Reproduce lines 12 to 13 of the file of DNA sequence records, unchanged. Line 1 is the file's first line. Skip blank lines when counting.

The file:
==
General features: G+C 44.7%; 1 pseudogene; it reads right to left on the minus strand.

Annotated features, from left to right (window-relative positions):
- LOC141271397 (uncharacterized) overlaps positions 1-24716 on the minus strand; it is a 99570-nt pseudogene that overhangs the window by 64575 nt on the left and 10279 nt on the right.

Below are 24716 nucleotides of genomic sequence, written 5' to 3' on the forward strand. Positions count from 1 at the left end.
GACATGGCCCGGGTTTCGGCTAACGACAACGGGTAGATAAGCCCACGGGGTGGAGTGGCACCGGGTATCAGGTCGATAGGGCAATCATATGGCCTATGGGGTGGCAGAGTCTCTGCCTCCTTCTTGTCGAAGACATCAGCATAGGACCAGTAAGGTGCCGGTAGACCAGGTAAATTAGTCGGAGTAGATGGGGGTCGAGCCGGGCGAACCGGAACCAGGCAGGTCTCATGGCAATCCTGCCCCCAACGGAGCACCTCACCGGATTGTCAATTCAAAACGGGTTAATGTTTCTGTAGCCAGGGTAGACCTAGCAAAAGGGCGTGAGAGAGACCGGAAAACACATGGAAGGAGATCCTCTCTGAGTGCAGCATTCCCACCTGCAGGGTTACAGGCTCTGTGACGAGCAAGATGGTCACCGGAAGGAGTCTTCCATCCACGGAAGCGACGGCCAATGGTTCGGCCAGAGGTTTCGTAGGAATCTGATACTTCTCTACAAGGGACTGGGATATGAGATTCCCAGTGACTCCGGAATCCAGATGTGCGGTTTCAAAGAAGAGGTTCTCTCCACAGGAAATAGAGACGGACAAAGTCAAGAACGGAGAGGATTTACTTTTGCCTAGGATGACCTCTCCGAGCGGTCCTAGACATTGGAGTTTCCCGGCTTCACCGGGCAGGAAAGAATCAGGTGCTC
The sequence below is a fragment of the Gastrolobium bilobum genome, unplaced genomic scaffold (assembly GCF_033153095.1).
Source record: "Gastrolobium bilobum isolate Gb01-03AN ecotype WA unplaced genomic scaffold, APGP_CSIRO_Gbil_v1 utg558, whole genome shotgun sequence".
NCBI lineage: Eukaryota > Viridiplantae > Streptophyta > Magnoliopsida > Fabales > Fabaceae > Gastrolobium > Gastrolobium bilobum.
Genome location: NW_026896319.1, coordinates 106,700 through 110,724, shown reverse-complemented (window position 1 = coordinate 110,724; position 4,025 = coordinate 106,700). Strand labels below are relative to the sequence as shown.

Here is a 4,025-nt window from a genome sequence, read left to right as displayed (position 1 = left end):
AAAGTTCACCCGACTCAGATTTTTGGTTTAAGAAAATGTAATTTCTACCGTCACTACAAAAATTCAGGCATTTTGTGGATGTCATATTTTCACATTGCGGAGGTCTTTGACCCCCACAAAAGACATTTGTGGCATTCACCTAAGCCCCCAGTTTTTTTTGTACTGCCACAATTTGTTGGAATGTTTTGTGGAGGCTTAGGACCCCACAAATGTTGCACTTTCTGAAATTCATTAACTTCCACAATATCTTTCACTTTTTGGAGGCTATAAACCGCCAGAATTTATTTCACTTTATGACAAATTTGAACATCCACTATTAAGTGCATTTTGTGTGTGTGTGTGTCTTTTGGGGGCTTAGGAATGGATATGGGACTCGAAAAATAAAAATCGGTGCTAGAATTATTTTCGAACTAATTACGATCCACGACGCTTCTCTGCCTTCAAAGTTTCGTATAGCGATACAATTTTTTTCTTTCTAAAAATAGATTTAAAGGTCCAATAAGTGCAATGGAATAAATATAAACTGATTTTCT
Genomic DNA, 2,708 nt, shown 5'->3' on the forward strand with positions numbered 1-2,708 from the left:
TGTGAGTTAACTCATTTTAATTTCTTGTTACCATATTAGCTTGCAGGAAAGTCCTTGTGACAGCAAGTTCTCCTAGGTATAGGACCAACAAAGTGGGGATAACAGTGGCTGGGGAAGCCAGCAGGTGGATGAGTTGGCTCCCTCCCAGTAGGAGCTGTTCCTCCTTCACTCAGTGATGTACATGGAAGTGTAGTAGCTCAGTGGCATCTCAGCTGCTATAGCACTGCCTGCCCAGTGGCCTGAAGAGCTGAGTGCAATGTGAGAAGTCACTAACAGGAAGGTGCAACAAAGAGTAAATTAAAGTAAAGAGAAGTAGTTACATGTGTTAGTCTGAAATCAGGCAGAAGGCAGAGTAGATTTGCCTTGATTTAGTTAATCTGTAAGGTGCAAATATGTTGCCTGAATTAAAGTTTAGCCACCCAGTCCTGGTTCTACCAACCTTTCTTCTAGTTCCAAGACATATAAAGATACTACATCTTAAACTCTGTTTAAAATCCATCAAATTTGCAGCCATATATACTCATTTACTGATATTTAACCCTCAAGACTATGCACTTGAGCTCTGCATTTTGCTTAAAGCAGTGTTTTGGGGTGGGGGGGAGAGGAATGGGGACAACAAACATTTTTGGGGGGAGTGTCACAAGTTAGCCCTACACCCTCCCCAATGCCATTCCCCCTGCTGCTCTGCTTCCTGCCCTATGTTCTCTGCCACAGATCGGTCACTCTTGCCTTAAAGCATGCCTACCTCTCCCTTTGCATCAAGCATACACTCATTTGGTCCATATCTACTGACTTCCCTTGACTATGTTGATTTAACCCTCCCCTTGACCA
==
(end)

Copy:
Genomic DNA, 2,708 nt, shown 5'->3' on the forward strand with positions numbered 1-2,708 from the left:
TGTGAGTTAACTCATTTTAATTTCTTGTTACCATATTAGCTTGCAGGAAAGTCCTTGTGACAGCAAGTTCTCCTAGGTATAGGACCAACAAAGTGGGGATAACAGTGGCTGGGGAAGCCAGCAGGTGGATGAGTTGGCTCCCTCCCAGTAGGAGCTGTTCCTCCTTCACTCAGTGATGTACATGGAAGTGTAGTAGCTCAGTGGCATCTCAGCTGCTATAGCACTGCCTGCCCAGTGGCCTGAAGAGCTGAGTGCAATGTGAGAAGTCACTAACAGGAAGGTGCAACAAAGAGTAAATTAAAGTAAAGAGAAGTAGTTACATGTGTTAGTCTGAAATCAGGCAGAAGGCAGAGTAGATTTGCCTTGATTTAGTTAATCTGTAAGGTGCAAATATGTTGCCTGAATTAAAGTTTAGCCACCCAGTCCTGGTTCTACCAACCTTTCTTCTAGTTCCAAGACATATAAAGATACTACATCTTAAACTCTGTTTAAAATCCATCAAATTTGCAGCCATATATACTCATTTACTGATATTTAACCCTCAAGACTATGCACTTGAGCTCTGCATTTTGCTTAAAGCAGTGTTTTGGGGTGGGGGGGAGAGGAATGGGGACAACAAACATTTTTGGGGGGAGTGTCACAAGTTAGCCCTACACCCTCCCCAATGCCATTCCCCCTGCTGCTCTGCTTCCTGCCCTATGTTCTCTGCCACAGATCGGTCACTCTTGCCTTAAAGCATGCCTACCTCTCCCTTTGCATCAAGCATACACTCATTTGGTCCATATCTACTGACTTCCCTTGACTATGTTGATTTAACCCTCCCCTTGACCA